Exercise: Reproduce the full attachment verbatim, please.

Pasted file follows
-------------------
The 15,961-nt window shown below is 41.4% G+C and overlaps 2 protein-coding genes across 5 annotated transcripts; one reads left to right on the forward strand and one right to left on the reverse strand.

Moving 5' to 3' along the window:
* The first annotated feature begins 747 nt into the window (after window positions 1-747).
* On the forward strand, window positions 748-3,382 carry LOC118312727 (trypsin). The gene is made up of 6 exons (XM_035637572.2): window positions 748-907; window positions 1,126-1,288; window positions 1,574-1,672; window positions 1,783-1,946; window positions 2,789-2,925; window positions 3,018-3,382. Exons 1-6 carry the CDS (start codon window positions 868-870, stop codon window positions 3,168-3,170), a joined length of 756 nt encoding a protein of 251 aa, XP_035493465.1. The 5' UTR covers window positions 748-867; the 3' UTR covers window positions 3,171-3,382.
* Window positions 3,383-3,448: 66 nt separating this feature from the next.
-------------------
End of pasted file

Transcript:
The 15,961-nt window shown below is 41.4% G+C and overlaps 2 protein-coding genes across 5 annotated transcripts; one reads left to right on the forward strand and one right to left on the reverse strand.

Moving 5' to 3' along the window:
* The first annotated feature begins 747 nt into the window (after window positions 1-747).
* On the forward strand, window positions 748-3,382 carry LOC118312727 (trypsin). The gene is made up of 6 exons (XM_035637572.2): window positions 748-907; window positions 1,126-1,288; window positions 1,574-1,672; window positions 1,783-1,946; window positions 2,789-2,925; window positions 3,018-3,382. Exons 1-6 carry the CDS (start codon window positions 868-870, stop codon window positions 3,168-3,170), a joined length of 756 nt encoding a protein of 251 aa, XP_035493465.1. The 5' UTR covers window positions 748-867; the 3' UTR covers window positions 3,171-3,382.
* Window positions 3,383-3,448: 66 nt separating this feature from the next.